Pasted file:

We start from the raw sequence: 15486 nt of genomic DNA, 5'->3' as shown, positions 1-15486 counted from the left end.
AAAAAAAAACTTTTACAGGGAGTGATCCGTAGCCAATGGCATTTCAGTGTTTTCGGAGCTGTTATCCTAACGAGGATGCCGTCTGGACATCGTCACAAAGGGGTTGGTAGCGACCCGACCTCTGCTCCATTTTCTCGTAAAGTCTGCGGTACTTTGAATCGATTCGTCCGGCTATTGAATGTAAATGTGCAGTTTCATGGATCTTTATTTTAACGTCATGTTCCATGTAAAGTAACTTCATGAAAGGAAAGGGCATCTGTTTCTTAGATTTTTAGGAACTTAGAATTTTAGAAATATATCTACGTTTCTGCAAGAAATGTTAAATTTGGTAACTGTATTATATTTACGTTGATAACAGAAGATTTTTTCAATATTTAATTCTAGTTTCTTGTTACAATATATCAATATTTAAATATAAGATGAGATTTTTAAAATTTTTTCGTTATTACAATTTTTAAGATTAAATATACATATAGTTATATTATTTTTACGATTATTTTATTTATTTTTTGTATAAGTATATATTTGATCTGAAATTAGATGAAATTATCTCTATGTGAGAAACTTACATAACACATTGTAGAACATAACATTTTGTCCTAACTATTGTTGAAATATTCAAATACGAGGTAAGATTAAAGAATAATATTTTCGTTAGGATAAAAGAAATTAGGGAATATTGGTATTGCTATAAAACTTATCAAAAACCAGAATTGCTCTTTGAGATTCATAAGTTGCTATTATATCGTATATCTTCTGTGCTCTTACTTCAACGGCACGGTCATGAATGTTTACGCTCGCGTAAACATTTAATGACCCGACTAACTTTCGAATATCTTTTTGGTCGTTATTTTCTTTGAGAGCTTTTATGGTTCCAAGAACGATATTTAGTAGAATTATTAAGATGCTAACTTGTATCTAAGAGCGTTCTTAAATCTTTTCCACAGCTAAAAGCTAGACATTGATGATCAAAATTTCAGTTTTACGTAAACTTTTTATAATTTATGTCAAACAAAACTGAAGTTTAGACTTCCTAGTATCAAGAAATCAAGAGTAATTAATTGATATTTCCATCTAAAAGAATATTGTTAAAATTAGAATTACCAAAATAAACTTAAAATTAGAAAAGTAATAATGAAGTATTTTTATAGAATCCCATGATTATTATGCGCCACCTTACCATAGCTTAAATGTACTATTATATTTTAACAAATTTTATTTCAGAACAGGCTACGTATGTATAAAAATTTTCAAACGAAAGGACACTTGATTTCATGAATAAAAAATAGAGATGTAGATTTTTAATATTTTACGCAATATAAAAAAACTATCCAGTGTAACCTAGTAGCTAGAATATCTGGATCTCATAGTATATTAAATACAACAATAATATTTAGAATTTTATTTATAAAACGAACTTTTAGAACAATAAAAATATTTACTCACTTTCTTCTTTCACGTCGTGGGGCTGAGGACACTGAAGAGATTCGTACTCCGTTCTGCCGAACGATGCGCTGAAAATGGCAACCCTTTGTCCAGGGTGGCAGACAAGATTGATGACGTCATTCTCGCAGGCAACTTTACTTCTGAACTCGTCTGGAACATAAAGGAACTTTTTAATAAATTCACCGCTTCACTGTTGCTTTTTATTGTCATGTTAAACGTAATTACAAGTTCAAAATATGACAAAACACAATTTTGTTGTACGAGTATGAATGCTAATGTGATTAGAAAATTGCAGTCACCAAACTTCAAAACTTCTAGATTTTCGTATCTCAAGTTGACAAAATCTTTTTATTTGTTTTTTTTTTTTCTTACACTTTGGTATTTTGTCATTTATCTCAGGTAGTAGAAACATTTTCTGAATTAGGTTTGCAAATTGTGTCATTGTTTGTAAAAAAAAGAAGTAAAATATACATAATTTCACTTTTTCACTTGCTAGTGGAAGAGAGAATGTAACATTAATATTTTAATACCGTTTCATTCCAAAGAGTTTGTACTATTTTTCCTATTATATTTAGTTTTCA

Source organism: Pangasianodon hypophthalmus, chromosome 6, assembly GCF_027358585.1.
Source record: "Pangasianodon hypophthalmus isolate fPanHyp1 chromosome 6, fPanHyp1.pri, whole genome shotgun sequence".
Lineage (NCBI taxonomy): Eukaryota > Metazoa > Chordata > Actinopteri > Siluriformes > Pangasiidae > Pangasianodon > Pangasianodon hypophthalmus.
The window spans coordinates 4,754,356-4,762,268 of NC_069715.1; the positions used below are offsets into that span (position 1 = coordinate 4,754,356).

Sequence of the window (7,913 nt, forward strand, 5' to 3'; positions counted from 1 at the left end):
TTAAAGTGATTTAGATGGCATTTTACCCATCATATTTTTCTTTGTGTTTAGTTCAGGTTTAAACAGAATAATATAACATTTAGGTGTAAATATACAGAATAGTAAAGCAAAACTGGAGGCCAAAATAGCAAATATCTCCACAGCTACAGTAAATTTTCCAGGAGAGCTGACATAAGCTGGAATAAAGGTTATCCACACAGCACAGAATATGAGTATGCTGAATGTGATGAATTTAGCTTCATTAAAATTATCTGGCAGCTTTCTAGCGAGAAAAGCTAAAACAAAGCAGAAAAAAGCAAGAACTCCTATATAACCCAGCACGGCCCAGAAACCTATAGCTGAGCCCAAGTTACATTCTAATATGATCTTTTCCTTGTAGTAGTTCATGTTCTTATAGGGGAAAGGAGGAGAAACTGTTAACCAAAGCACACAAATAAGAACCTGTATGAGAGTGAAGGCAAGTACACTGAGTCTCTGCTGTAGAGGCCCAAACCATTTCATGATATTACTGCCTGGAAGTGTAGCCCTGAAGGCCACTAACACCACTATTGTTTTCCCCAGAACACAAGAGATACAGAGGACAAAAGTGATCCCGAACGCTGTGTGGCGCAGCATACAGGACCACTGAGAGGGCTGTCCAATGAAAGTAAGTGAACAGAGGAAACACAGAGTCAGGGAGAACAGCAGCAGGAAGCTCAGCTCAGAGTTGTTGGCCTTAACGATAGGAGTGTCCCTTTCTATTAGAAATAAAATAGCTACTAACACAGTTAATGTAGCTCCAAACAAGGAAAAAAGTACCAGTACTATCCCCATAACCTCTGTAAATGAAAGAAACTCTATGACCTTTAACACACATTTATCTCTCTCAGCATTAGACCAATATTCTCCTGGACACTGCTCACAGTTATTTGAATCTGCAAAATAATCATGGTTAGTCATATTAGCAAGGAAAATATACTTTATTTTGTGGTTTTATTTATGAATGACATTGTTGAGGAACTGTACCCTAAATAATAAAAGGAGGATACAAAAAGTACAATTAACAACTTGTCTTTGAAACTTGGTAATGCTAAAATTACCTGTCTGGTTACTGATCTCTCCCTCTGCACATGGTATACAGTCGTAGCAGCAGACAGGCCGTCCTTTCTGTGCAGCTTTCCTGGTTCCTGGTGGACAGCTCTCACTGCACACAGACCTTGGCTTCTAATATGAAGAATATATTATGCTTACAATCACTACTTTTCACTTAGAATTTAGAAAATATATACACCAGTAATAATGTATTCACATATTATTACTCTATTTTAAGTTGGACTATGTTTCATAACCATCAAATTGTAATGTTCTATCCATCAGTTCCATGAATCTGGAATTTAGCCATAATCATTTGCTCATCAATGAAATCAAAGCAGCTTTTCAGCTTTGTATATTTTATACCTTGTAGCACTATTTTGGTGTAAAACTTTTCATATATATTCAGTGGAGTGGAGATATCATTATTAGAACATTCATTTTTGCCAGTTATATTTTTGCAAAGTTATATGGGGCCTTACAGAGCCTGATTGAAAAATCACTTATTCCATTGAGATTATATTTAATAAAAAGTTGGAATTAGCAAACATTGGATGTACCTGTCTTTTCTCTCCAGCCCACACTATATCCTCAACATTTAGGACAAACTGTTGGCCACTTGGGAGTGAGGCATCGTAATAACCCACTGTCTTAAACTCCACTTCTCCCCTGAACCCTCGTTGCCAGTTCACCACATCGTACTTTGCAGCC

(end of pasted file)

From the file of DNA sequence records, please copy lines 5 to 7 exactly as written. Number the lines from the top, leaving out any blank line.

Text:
Lineage (NCBI taxonomy): Eukaryota > Metazoa > Chordata > Actinopteri > Siluriformes > Pangasiidae > Pangasianodon > Pangasianodon hypophthalmus.
The window spans coordinates 4,754,356-4,762,268 of NC_069715.1; the positions used below are offsets into that span (position 1 = coordinate 4,754,356).

Sequence of the window (7,913 nt, forward strand, 5' to 3'; positions counted from 1 at the left end):